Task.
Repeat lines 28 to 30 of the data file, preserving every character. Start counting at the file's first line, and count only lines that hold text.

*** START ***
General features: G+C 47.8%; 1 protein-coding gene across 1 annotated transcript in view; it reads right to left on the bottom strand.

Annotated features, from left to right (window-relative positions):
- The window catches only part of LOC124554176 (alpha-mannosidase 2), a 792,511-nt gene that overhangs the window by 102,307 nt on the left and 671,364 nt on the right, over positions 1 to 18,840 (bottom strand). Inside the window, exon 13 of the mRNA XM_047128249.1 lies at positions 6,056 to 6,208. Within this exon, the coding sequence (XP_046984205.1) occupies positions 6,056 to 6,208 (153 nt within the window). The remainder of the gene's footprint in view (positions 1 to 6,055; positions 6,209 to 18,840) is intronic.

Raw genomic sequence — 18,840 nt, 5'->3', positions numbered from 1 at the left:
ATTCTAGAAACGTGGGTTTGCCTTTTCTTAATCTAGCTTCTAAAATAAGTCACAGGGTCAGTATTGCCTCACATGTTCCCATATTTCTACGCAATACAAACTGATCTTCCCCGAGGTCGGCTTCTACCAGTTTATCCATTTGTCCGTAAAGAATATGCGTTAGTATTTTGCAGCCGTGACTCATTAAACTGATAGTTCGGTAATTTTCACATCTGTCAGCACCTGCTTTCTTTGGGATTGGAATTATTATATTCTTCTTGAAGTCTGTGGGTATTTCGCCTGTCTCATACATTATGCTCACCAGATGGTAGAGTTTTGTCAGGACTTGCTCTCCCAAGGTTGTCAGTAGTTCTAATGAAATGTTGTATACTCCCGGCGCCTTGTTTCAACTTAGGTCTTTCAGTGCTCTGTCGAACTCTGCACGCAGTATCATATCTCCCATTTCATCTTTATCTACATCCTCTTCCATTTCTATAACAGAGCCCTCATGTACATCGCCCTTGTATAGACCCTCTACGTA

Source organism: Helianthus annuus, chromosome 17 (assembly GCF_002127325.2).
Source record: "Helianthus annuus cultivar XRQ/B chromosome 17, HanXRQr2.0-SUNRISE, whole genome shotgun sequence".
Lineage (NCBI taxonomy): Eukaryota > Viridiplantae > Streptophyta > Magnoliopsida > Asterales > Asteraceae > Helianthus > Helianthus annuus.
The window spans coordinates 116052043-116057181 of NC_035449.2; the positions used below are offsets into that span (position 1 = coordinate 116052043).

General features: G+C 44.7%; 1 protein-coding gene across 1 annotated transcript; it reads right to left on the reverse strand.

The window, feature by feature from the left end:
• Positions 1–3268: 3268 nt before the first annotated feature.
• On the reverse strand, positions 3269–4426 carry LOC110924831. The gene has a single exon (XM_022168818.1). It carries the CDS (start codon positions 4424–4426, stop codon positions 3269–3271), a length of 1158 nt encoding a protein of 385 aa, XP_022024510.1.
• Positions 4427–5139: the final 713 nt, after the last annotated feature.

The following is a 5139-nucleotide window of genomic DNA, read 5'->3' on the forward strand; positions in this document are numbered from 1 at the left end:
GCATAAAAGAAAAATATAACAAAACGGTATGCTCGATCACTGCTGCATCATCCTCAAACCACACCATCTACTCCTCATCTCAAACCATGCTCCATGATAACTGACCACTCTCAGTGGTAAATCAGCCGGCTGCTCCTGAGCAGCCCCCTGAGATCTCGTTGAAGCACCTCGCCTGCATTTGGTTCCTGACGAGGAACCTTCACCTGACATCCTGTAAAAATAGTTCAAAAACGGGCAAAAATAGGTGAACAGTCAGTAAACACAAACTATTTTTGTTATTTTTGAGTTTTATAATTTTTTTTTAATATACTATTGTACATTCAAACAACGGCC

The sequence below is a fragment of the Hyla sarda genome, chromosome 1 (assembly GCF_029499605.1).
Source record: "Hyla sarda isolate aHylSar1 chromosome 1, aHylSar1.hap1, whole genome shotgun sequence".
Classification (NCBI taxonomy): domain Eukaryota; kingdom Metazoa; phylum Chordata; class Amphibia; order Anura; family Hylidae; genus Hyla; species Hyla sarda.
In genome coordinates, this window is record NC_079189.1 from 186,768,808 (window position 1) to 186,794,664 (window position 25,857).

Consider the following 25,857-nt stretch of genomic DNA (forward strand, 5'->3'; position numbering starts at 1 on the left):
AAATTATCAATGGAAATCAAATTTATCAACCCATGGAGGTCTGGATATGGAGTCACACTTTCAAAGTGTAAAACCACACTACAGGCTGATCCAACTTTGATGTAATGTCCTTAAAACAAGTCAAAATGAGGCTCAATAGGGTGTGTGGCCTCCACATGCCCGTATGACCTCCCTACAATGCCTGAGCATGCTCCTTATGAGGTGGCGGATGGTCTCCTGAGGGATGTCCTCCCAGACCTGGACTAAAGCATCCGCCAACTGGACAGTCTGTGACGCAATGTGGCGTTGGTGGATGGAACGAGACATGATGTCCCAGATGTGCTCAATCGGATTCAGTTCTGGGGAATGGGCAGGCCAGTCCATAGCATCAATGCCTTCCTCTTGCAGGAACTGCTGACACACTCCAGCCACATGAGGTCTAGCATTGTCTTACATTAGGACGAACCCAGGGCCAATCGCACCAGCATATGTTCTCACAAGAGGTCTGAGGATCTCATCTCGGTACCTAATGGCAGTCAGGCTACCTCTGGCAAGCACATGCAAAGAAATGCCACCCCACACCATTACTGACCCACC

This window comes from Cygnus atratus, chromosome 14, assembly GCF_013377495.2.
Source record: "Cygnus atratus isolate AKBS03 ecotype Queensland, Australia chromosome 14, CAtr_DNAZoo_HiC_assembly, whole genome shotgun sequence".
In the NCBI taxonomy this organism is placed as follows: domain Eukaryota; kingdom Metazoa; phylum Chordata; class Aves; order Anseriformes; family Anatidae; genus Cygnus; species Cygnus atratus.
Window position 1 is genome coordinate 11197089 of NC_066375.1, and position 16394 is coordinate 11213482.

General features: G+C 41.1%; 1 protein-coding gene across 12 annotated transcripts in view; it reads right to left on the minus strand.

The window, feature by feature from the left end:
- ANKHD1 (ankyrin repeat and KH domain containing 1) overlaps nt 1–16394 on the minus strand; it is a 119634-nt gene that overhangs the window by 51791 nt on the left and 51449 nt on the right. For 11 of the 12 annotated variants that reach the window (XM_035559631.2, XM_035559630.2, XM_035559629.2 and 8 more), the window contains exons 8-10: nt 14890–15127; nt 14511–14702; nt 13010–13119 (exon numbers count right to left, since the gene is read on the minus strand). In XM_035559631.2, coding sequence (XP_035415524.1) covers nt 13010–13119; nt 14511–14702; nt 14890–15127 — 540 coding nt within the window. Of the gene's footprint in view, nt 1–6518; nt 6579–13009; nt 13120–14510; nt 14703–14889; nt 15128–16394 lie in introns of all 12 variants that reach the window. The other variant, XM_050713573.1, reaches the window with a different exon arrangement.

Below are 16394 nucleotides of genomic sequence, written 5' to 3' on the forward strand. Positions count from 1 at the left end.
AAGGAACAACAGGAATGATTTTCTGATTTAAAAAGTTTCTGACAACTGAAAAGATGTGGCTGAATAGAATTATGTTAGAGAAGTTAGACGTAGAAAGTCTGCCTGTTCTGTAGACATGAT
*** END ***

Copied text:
The window, feature by feature from the left end:
- ANKHD1 (ankyrin repeat and KH domain containing 1) overlaps nt 1–16394 on the minus strand; it is a 119634-nt gene that overhangs the window by 51791 nt on the left and 51449 nt on the right. For 11 of the 12 annotated variants that reach the window (XM_035559631.2, XM_035559630.2, XM_035559629.2 and 8 more), the window contains exons 8-10: nt 14890–15127; nt 14511–14702; nt 13010–13119 (exon numbers count right to left, since the gene is read on the minus strand). In XM_035559631.2, coding sequence (XP_035415524.1) covers nt 13010–13119; nt 14511–14702; nt 14890–15127 — 540 coding nt within the window. Of the gene's footprint in view, nt 1–6518; nt 6579–13009; nt 13120–14510; nt 14703–14889; nt 15128–16394 lie in introns of all 12 variants that reach the window. The other variant, XM_050713573.1, reaches the window with a different exon arrangement.

Below are 16394 nucleotides of genomic sequence, written 5' to 3' on the forward strand. Positions count from 1 at the left end.